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Why do I need to take English?

March 22nd, 2011 by – Sue Barton

 I’m an LPN with years of experience.  Every time I consider going back to school to get an RN degree, I find I need to take courses like English and social studies.  I would be perfectly willing to take science courses, but why do I need courses that don’t have anything to do with nursing? 

An LPN license is attained at the end of what is typically a one year academic program, often in a vocational setting.  An RN license results from taking the NCLEX after completing at minimum an Associate Degree in Nursing, or alternatively a Bachelor’s Degree in Nursing.  These degrees are offered at community colleges or four year liberal arts colleges.  In order to qualify for an associate or bachelor’s degree, you must also take the core courses that are common to college students across academic disciplines.  It’s assumed, for example that if you are a college graduate you have good skills in English (can write, comprehend literature), as well as have familiarity with the social science fields (history, psychology, philosophy, for example).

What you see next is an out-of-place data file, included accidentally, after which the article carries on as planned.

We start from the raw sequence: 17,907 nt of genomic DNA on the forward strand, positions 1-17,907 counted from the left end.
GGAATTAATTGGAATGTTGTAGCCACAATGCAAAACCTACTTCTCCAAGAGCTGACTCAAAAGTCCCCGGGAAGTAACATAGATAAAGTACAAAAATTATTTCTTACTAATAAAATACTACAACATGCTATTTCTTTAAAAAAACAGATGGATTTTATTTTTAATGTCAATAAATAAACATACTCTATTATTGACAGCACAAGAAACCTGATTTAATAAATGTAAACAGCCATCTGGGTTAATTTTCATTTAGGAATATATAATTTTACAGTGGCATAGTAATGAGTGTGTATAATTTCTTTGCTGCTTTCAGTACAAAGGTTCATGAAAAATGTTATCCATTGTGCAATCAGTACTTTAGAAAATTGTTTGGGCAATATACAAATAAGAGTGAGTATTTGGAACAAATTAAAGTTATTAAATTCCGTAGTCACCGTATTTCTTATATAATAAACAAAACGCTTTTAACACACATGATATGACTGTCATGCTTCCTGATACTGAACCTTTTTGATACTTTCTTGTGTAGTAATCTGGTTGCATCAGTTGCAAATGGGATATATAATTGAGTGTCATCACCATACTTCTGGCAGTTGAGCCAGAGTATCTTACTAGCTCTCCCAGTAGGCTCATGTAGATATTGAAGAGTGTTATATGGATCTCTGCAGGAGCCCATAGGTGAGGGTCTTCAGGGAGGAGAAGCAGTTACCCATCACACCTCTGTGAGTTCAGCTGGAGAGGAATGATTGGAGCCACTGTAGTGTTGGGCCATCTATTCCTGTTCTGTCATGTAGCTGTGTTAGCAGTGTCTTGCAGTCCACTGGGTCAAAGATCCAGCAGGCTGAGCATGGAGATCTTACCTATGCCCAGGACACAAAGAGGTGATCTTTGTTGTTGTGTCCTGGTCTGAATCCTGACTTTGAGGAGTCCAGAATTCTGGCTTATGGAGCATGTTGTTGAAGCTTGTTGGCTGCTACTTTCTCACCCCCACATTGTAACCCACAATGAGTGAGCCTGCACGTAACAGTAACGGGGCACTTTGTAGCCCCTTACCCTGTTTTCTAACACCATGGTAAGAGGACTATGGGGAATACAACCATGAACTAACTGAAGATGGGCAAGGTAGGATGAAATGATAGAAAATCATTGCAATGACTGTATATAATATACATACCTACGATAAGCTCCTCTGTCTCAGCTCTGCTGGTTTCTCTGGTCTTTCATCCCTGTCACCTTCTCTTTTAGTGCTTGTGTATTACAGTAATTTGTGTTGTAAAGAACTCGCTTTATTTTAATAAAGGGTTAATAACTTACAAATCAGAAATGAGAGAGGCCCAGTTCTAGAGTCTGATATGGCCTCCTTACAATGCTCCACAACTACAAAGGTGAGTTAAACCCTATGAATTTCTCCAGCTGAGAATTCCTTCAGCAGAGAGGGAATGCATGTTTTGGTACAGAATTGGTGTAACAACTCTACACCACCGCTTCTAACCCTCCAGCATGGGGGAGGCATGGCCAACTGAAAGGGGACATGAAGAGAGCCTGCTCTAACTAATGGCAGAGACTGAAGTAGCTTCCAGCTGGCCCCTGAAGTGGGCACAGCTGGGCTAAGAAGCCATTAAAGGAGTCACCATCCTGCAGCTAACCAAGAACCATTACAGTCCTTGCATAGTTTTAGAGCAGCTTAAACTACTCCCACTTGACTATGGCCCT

While these requirements may seem like roadblocks to your nursing goals, in fact they contribute to your development as a well rounded educated person.  If you have been in practice for several years, you may enjoy the change of pace they represent.  Because they are not clinical courses, you may be able to test out of courses you feel you are already knowledgable in.  Most others can be completed online for maximum flexibility.

Posted in Nursing School

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